Introduction to Regular Expressions in Python

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In this tutorial we are going to learn about using regular expressions in Python, including their syntax, and how to construct them using built-in Python modules. To do this we’ll cover the different operations in Python’s re module, and how to use it in your Python applications.

What are Regular Expressions?

Regular expressions are basically just a sequence of characters that can be used to define a search pattern for finding text. This “search engine” is embedded within the Python programming language (and many other languages as well) and made available through the re module.

To use regular expressions (or “regex” for short) you usually specify the rules for the set of possible strings that you want to match and then ask yourself questions such as “Does this string match the pattern?”, or “Is there a match for the pattern anywhere in this string?”.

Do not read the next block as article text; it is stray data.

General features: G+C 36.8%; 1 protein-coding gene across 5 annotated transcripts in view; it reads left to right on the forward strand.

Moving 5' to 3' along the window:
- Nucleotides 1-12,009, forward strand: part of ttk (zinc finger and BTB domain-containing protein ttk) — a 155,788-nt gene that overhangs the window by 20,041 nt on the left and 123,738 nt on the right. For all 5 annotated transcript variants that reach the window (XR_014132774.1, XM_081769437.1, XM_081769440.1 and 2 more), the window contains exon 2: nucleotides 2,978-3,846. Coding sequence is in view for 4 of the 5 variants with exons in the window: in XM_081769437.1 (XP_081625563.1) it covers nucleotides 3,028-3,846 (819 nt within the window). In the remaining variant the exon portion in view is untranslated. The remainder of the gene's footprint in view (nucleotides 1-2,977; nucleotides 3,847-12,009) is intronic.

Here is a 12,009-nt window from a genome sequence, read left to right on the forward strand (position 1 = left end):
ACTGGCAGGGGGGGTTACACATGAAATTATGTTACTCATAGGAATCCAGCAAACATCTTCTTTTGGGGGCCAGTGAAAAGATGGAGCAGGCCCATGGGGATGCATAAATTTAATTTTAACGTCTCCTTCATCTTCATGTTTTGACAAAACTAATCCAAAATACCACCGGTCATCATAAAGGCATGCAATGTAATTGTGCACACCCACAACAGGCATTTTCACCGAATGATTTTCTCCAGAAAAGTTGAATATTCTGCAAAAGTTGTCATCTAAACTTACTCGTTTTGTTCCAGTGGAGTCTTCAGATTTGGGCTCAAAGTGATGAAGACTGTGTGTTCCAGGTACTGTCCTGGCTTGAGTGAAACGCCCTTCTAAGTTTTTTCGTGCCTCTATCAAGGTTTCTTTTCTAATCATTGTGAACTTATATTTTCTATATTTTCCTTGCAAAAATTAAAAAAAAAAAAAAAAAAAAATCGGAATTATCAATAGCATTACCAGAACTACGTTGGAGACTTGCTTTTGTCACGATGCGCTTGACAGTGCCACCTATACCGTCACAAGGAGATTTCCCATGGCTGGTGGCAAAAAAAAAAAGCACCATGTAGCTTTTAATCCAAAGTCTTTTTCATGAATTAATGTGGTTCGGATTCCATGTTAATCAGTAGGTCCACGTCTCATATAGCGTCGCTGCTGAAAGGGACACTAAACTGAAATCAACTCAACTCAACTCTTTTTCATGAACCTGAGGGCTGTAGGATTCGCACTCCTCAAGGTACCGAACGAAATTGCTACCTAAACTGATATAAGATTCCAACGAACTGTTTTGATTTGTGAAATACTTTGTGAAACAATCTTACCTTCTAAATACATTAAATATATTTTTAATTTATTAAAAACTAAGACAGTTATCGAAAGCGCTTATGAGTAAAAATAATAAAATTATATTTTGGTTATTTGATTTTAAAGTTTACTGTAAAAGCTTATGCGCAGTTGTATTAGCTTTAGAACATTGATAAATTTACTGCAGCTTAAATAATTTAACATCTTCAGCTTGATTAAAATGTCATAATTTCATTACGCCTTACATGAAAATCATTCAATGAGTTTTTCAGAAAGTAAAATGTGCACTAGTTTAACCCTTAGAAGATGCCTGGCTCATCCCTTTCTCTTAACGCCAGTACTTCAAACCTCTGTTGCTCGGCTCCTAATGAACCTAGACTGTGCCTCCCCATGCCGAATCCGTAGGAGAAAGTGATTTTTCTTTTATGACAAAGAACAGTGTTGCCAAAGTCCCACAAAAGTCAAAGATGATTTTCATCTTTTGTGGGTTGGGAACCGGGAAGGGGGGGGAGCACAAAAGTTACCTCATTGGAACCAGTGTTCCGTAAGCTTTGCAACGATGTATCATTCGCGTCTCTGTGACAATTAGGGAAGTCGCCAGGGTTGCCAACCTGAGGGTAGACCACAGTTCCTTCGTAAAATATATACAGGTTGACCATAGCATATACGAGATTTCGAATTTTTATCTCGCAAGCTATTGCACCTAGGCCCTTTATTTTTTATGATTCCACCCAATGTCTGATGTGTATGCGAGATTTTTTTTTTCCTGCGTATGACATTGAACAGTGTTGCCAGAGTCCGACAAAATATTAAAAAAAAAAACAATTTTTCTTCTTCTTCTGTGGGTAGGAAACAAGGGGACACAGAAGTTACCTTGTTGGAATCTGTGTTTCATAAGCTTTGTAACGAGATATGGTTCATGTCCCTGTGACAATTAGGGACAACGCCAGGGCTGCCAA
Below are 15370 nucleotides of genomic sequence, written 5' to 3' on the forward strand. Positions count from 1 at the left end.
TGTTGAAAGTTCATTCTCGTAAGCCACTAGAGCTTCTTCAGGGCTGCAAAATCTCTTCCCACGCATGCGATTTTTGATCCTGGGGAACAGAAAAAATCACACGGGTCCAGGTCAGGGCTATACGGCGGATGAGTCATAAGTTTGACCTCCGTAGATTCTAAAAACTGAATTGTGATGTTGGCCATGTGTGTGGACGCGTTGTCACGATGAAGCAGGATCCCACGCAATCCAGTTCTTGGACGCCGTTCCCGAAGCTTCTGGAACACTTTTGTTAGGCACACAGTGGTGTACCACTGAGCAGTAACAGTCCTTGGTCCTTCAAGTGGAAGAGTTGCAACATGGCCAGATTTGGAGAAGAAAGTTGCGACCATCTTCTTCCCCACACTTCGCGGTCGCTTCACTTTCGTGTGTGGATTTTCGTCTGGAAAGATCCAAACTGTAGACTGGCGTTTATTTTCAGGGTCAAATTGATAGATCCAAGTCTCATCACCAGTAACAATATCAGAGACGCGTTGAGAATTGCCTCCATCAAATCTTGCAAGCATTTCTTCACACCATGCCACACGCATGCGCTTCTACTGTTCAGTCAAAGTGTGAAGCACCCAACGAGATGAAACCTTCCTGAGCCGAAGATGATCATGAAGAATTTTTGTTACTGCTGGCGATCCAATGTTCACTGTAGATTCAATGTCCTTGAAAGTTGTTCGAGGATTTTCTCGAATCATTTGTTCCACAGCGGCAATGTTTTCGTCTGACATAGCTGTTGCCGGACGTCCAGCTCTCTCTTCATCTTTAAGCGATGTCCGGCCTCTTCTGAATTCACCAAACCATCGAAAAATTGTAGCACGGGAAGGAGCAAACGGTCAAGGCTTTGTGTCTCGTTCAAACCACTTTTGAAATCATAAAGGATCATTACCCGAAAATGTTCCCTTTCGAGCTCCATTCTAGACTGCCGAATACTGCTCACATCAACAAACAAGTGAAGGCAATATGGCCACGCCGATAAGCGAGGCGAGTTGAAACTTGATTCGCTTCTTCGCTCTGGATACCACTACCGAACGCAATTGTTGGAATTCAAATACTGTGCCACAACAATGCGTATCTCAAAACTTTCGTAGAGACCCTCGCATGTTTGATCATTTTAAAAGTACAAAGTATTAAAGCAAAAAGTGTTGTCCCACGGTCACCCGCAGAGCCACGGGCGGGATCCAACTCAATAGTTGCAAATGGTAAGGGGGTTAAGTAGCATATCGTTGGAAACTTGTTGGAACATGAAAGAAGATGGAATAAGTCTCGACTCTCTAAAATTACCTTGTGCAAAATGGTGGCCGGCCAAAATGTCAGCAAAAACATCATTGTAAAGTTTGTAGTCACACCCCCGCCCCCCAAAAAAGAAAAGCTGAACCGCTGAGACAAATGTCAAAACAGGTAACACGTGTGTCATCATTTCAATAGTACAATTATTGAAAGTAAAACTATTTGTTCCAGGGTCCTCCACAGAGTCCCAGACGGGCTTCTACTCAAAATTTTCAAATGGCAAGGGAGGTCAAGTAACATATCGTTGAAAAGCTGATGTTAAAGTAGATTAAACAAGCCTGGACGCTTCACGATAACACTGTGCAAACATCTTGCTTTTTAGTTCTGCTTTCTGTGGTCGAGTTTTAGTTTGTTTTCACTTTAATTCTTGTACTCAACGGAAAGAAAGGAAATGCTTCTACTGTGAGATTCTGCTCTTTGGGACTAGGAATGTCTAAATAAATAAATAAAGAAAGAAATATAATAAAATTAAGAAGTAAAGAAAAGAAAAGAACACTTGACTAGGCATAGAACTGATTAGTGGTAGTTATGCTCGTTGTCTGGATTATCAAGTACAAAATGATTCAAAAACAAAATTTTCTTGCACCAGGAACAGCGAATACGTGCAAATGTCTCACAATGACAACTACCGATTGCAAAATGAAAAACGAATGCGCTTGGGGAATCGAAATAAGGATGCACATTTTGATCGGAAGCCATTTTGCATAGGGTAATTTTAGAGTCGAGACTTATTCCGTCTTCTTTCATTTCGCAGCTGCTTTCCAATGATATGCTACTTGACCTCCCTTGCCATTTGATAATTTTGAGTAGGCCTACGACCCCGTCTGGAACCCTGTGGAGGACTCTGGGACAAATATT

You can also use regexes to modify a string or to split it apart in various ways. These “higher order” operations all start by first matching text with the regex string, and then the string can be manipulated (like being split) once the match is found. All this is made possible by the re module available in Python, which we’ll look at further in some later sections.

Regular Expression Syntax

A regular expression specifies a pattern that aims to match the input string. In this section we’ll show some of the special characters and patterns you can use to match strings.

Matching Characters

Regular expressions can contain both special and ordinary characters. Most ordinary characters, like ‘A’, ‘a’, or ‘0’, are the simplest regular expressions; they simply match themselves. There are also other special characters which can’t match themselves, i.e. ^, $, *, +, ?, {, }, [, ], \, |, (, and ). This is because they are used for higher-order matching functionality,

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